[URBANTH-L]cfp: Cultural diversity between staging and everyday practices – Managing cultural diversity in cities in Eastern Europ e

gdaniecc at cms.hu-berlin.de gdaniecc at cms.hu-berlin.de
Tue Mar 11 12:58:39 EDT 2008

Cultural diversity between staging and everyday practices –
Managing cultural diversity in cities in Eastern Europe

Call for papers:
Anthropology of East Europe Review, special issue, spring 2009

Guest editors:
Cordula Gdaniec, Humboldt University Berlin
Eszter Gantner, ELTE University Budapest / Touro College Berlin

In this collection of articles we aim to present case studies of
qualitative ethnographic research in a variety of cities in central, east
and south-east Europe on the theme of (diverse) cultural practices and
their spatial manifestation in the city, which we define here as urban
culture (cf. Hannerz 1993 and 2000, Zukin 1995). The focus is on different
perspectives of cultural practices such as ethnicity, lifestyle /
(post-)subcultures, gender or consumption.

Cities are built on and develop through cultural diversity. This implies
that urban culture is necessarily diverse, multi-faceted, often
contradictory, even conflicting. Every city manages this ethnic and
cultural mix in a different way: While most cities are spatial
manifestations of their multicultural society, representing a
heterogeneous urban landscape as well as a politics of multiculturalism /
cultural diversity some actively foster this cultural capital. Other
cities merely tolerate the existing multitude of different lifestyles and
groups, where certain groups are forced to carve out their own, separate
spaces within the city, forming an urban cultural mosaic.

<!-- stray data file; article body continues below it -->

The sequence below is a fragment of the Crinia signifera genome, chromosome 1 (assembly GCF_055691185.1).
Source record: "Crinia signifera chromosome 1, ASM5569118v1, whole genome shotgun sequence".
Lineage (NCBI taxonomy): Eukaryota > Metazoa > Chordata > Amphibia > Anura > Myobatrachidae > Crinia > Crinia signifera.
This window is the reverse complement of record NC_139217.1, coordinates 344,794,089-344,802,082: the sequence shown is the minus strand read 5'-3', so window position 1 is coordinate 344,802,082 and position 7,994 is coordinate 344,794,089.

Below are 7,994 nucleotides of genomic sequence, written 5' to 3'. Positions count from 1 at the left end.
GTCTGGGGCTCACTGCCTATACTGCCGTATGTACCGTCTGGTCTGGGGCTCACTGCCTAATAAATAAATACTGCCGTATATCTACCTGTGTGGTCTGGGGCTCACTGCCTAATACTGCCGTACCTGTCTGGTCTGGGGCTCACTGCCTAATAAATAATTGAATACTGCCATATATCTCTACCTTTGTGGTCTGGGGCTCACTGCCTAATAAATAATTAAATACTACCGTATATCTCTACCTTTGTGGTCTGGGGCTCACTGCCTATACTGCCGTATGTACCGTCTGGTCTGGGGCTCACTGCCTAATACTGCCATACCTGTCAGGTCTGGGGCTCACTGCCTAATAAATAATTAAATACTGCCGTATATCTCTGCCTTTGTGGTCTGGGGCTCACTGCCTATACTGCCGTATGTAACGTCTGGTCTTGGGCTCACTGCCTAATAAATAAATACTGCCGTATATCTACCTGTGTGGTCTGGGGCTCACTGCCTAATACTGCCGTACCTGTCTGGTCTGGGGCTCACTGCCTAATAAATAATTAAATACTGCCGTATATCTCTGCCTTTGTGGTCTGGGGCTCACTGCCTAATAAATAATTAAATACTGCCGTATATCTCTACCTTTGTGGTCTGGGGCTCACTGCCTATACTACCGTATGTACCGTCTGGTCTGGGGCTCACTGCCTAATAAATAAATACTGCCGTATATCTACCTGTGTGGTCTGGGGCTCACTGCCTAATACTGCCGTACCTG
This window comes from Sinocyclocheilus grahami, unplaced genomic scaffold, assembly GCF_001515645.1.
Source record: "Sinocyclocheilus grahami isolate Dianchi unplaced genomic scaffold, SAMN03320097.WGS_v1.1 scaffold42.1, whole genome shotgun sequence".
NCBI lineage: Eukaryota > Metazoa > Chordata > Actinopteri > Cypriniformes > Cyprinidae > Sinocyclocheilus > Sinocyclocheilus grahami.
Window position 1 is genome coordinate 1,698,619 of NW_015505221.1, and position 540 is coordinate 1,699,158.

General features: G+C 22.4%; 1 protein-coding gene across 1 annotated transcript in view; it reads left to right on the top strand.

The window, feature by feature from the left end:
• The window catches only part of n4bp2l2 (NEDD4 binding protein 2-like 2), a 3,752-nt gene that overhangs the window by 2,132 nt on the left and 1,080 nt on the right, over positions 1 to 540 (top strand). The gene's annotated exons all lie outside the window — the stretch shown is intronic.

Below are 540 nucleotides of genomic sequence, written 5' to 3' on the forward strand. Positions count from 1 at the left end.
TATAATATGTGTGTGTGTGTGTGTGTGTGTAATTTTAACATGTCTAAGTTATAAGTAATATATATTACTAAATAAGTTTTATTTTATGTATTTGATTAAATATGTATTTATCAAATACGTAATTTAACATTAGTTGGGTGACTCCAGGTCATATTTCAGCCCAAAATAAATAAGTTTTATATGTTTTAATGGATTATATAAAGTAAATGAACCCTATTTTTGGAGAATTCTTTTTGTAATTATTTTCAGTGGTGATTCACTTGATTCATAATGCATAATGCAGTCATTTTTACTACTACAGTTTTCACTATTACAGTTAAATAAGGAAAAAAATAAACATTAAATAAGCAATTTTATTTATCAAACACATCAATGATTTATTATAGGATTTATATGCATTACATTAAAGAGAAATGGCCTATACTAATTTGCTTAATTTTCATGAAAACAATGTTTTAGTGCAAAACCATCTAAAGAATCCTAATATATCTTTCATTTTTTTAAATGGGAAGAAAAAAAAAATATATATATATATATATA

In an age of cultural and economic globalisation and increasing
transnationalism of people’s lives, cultural diversity in the city is
becoming an ever more important topic within certain branches of the
economy, in politics, and, not least, in the everyday lives of the city’s
inhabitants. On most city administrations’ agendas cultural diversity
plays a key role in city marketing and urban policy, they cultivate a
rhetoric of diversity as a positive and profitable aspect of urban
culture. Beneath a discourse of multiculturalism and tolerance on the one
hand there lies, of course, a reality of everyday experience with
intolerance and racism on the part of members of “non-mainstream” cultural
groups. It is also an increasingly urgent item on policy agendas as city
authorities and public discourse perceive social and economic problems as
stemming from an influx of (labour-) migrants, thus racialising urban
problems and “Others”.

This special issue proposes to address the following questions: Firstly,
how do city governments and public discourses deal with this increasing
multiplicity of urban culture, especially where it results in higher
fragmentation of the urban landscape and, secondly, how are the different
cultures inscribed into the urban landscape; when and where are they
present in public space; where and how do they (have to) carve out their
private spaces? The interaction between city governments and diverse
cultural groups and the interaction between the appropriation of public
and private spaces, which involves negotiations about contested spaces and
cultures, is a crucial element of urban culture and the development of the
social, economic and spatial fabric of the city.

While there is a large body of literature on the subject concerning west
European and North American cities there appears to be a dearth of
research in and of east European cities. We welcome papers from (urban)
anthropologists and cultural geographers to collate analyses of these
issues in Eastern Europe.

Please send abstracts of 700-1000 words by e-mail to the two editors
by May 5th 2008
Accepted texts must be completed by Oct. 31st, 2008
The editors reserve the right of article selection.

Cordula Gdaniec c.gdaniec at gmail.com
Eszter Gantner gantneresz at gmail.com

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